Well, what can I say? If you were going to choose a place to suffer, you could pick far worse than Mooloolaba. Coming from the arctic breezes of the south, it was quickly evident after stepping off the plane that the name Sunshine Coast isn't just for laughs. Being greeted by picture perfect weather, accommodation worthy of a spot on "MTV Cribs," and staying with great mates was just about the most I could ask for in terms of the weekend and made the whole race that much more special.

We arrived on Friday arvo, squeezed our bikes into the rental car and embarked on the gruelling 12 minute drive to our accommodation just over Alexander Headland from Mooloolaba Esplanade. After an easy arvo, including dropping in to see the amazing Bill and Lou of Dare2Tri, we found some good space to settle in and watch the footy (for those living outside of Victoria, I mean the real footy, AFL....).

Saturday consisted of the usual 60min spin, this time with great mate Jarrod Page who, after only two years in the sport, is fast becoming one of the best age groupers the country over as evidenced by still going 4.19 in what he called a "disappointing race." Pretty impressive. Next it was into Cotton Tree with the crew for the usual pre-race pancakes followed by the pro briefing and then feet up for the rest of the day.

Leading into this race and looking at the start list, it was obvious there was going to be a big group out of the water. Making that group was always my goal and was something I had worked hard for in the build to the race. Lined up on the Mooloolaba shore I started to get nervous with the calibre of athletes around, but if you want to get to the top you have to race the best as much as you can. As the horn sounded we began what felt like a very long 'dash' down to the water, after that though things started going south. Put plain and simple, I just didn't swim hard enough early. I tried to not use too much energy and made some positioning mistakes and all of sudden they were off. In this position it is so, so easy to fall into a negative mindset and give up before it even begins, something I promised myself I wasn't going to do. A quick glance around and I saw I had two others for company, Brad Wauer and Brad Clark, both of whom are also in the very early stages of their pro career's. The rest was very uneventful and we ended up exiting the water in 26min, a long way down and with plenty of work to do.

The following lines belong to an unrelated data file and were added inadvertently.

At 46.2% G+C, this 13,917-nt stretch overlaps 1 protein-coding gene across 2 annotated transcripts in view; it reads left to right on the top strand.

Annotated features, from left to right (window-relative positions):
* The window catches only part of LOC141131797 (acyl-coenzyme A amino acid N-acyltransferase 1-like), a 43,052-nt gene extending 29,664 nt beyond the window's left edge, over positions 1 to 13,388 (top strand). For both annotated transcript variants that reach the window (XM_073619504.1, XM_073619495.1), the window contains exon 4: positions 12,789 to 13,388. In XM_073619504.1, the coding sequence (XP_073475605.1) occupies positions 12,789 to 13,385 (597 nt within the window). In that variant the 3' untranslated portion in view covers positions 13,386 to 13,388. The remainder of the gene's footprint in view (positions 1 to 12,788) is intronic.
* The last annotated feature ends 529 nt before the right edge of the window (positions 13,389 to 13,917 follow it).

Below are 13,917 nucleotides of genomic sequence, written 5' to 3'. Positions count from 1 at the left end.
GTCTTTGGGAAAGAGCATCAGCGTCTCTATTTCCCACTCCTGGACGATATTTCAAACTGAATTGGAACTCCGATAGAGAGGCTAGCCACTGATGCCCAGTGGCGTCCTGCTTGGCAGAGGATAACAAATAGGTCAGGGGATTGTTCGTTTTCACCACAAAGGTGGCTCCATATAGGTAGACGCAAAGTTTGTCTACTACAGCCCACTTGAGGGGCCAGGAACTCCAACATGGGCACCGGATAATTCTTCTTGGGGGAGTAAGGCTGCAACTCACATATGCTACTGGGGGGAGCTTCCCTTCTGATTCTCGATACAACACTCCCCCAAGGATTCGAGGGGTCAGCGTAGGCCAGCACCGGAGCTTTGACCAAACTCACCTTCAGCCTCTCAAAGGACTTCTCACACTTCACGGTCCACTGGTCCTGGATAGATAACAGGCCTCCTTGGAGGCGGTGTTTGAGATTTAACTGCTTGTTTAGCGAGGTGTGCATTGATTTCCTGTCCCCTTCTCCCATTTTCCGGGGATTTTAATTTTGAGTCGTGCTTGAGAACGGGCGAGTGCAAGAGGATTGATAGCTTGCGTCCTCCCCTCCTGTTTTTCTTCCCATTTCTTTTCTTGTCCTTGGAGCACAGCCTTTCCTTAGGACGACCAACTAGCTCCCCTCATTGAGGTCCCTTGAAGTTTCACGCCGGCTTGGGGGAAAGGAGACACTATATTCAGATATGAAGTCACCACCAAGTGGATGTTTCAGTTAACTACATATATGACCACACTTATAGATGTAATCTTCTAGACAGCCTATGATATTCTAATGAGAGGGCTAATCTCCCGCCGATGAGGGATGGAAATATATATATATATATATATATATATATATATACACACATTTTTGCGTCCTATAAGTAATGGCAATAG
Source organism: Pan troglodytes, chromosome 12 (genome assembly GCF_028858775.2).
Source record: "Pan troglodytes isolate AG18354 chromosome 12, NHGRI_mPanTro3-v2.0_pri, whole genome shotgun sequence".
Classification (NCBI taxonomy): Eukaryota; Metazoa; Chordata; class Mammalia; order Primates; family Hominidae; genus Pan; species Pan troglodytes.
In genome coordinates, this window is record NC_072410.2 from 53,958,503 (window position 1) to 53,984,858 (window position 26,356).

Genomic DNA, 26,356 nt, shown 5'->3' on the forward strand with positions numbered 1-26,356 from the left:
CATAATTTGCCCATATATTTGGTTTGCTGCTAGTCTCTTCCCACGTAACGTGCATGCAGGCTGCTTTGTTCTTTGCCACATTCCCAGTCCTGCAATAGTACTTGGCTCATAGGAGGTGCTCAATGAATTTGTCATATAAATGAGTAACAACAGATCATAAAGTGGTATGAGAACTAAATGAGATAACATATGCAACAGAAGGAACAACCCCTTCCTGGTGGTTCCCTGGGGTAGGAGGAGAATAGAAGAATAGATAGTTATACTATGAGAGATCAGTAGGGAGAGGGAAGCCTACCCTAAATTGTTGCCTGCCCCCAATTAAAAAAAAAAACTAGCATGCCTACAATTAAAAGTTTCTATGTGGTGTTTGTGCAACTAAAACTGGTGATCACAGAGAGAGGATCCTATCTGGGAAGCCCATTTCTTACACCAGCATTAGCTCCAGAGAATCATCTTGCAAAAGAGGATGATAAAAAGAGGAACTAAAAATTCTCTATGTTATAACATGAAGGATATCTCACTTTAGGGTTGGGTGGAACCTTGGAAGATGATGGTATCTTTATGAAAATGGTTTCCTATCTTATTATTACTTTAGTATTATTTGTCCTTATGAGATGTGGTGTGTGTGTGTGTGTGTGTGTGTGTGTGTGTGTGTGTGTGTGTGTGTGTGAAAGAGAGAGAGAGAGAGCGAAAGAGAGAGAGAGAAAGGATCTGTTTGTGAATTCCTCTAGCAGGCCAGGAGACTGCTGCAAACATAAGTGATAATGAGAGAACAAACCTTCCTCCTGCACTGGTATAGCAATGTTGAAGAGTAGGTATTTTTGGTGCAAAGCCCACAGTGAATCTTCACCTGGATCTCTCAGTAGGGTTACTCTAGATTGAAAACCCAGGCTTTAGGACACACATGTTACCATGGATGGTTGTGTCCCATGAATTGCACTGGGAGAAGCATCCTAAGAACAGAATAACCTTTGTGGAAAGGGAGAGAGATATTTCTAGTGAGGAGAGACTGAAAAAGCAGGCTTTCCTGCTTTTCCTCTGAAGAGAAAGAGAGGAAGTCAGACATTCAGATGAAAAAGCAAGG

A speedy T1 and some work up the first couple of hills and Brad Clark and I had managed to shake off the other Brad. Not far up the road was another athlete who we managed to catch and pass within 5-6km (it turned out to be Josh Rix). For the following 25km Brad and I took turns setting the pace and managed to catch another athlete as well. Coming through 50km and I heard from my goof mate Trev that we were only 1.10 down from the trio ahead of us which included Hull, Wall, and, Fox. It had become evident that my race would be with those guys, the front 7 were simply too far ahead to be of much worry. Although 1.10 doesn't sound like much, when you're racing athletes of similar ability it can be difficult to make up over 40km. So out onto the enthralling scenery of the Motorway I decided to put the hammer down for 15-16min of solid work which luckily saw some return for investment, pulling back 45sec to the trio in front and leaving me only 20sec back. After ascending the "Mont Du Motorway Exit" it was a higher cadence back into transition with the mind firmly set on hitting the run ready to roll. Despite losing a big chunk of time to the front 7, I felt that I had still ridden solidly but not too hard, a balance which I think we all know can be very hard to hit.